Sponge cities get the blue-green light
From the UK to China, Bridget-Woods Ballard explains how we are supporting the introduction of blue-green infrastructure for the benefit of society and the environment.
Around the world, cities are giving the blue-green light to the use of sustainable approaches to storm water management, moving away from traditional underground pipe and storage networks. Blue-green infrastructure includes sustainable drainage, sponge cities, water sensitive urban design and low impact development. The benefits are manifold: managing flood risk, mitigating the environmental impact of new development, creating and restoring essential high-value natural and social capital, and climate-proofing future liveability.
Why blue-green development?
In our work as drainage engineers, we urgently need to recognise the rising importance of water as a resource and to work with rainfall and runoff to maximise the value of our solutions. Blue-green systems focus on:
- capturing and harvesting rainfall, an increasingly vital tool for water scarce environments
- encouraging the infiltration and evapotranspiration of a large proportion of annual rainfall to support natural catchment hydrology
- slowing and storing flows to prevent exacerbation of downstream flood risks and to minimise morphological and ecological damage
- naturally filtering and cleansing water before release.
As our climate patterns shift, urban densification and expansion together with increasing rainfall intensities mean surface water flood risk is escalating – and replacing subsurface pipework is not often an affordable economic option. By reducing volumes and rates of runoff into sewers, the frequency of combined sewer overflows can be significantly reduced and sewer capacity and headroom protected for future generations. But the benefits of sponge cities extend far further than the purely hydrological. Increasing urban green and blue space helps to create new habitats and habitat connectivity (delivering Biodiversity Net Gain), offset rising temperatures and improve roadside air quality. Furthermore, the social benefits of green and blue amenity spaces in our cities are well known – promoting strong communities and individual health and wellbeing.
China’s sponge cities
Our drainage engineers in China are involved in modelling, design and research on ‘sponge cities’, which are the blue-print for new development across the country. Flood prevention rocketed up the Chinese state agenda after disastrous large-scale flooding in Beijing in 2012 and improved environmental management has also become a key objective in protecting the viability of future economic development in the country. The sponge city initiative was launched in 2015 with 16 pilot sponge cities signing up to ensuring that 20 per cent of their urban land includes ‘sponge’ features by 2020. The nationwide programme has been expanded to cover 30 cities which must deliver 80 per cent ‘sponge’ coverage by 2030.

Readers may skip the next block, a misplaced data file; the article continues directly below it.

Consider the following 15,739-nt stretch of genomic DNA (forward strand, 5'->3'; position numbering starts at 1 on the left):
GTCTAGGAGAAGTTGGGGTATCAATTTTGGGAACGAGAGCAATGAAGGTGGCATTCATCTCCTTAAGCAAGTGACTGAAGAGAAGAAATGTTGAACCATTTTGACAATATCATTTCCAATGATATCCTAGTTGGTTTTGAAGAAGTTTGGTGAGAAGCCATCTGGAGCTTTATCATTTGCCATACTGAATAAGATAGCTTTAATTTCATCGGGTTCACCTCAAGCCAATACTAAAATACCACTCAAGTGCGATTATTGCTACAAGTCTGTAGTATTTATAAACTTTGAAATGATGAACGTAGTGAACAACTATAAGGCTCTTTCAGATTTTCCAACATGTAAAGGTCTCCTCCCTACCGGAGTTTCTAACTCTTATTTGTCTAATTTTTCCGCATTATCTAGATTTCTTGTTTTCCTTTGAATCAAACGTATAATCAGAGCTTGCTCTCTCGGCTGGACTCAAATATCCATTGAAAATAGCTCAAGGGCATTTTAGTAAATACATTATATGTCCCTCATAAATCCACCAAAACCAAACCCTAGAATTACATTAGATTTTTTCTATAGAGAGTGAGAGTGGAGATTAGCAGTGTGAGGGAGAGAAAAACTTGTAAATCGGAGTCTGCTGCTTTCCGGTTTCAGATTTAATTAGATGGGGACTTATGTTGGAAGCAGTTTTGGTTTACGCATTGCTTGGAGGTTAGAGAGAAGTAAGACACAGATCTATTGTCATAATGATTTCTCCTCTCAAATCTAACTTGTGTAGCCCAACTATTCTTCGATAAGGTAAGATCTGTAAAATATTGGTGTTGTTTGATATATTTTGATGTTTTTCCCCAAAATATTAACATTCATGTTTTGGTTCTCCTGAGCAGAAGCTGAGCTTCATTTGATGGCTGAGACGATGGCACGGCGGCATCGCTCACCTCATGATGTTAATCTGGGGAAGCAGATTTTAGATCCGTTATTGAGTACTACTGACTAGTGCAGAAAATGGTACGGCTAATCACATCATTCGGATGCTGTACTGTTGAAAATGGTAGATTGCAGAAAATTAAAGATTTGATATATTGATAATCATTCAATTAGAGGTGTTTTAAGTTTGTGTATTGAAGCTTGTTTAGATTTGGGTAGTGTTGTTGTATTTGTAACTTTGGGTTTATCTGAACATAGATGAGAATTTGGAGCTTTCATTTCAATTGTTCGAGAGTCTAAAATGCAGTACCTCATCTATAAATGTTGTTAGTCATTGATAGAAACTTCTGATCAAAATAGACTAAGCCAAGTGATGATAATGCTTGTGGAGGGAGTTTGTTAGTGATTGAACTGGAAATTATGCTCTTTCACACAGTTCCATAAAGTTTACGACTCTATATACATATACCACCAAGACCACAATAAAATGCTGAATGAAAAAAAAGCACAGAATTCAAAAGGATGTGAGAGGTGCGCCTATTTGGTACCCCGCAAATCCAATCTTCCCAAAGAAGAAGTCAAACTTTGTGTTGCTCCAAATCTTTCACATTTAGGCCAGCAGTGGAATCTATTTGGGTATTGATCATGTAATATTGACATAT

We are reviewing the design rationale and practicability of sponge city plans in China using Innovyze software (Infoworks ICM). For example, in Shijiazhuang City, our models are being used to:
- review the effectiveness of the designed ‘annual runoff control rate’ in terms of protecting the local hydrological cycle
- evaluate the impacts of design standards on development planning
- clarify how the sponge city scheme improves water quality
- verify the effect of proposals on drainage and flood mitigation
- review the drainage capacity of interlinking networks.
We have undertaken cutting-edge research for Xiamen – one of the first 16 sponge pilot cities in China. Having already completed a number a pilot projects, Xiamen had identified a key issue to be the dependence of system performance on model predictions. The complexity of SuDS components compared to traditional pipe systems (for example, inclusion of vegetation, filter media, soils) means modellers are dealing with a much larger suite of parameters. HR Wallingford therefore conducted global sensitivity analysis using the Morris method for ICM SuDS modelling, focusing on parameters applicable to Xiamen. The project tested four different types of SuDS components: a bioretention cell, a permeable pavement, a green roof, and a vegetated swale. Components were characterised by a set of input parameters specifying the vertical component layers and the horizontal setup, and tested under design rainfall intensities.
The research generated an understanding of sensitivity of each output to the assumed input parameters, enabling designers to focus site testing resources on those that were most influential.
Our blue-green portfolio
HR Wallingford are experts in using natural systems to manage flood risk. In the UK, we are supporting the industry in moving towards more sustainable approaches to drainage – drafting guidance, undertaking research, promoting free design tools (like UK SuDS) and delivering regular training courses.
Our studies undertaken in both in the UK and Ecuador (Quito) have shown the extent to which green infrastructure solutions can be retrofitted within the urban fabric to relieve capacity on receiving sewers. As part of this research, we optimised risk reduction strategies by identifying areas with high associated hydraulic loads (‘hazard mapping’) in combination with ‘risk mapping’ of surcharge points and ‘opportunity mapping’ of areas with potential for retrofit surface water infiltration and storage.
As cities worldwide grapple to deal with effects of a changing climate, blue green systems can only become more important. Sponge city modelling is relatively new and there are many lessons to be learned and shared. However, as green infrastructure becomes the norm for surface water management, our expertise and understanding will be fundamental in helping cities worldwide deliver valuable, functional and resilient urban environments.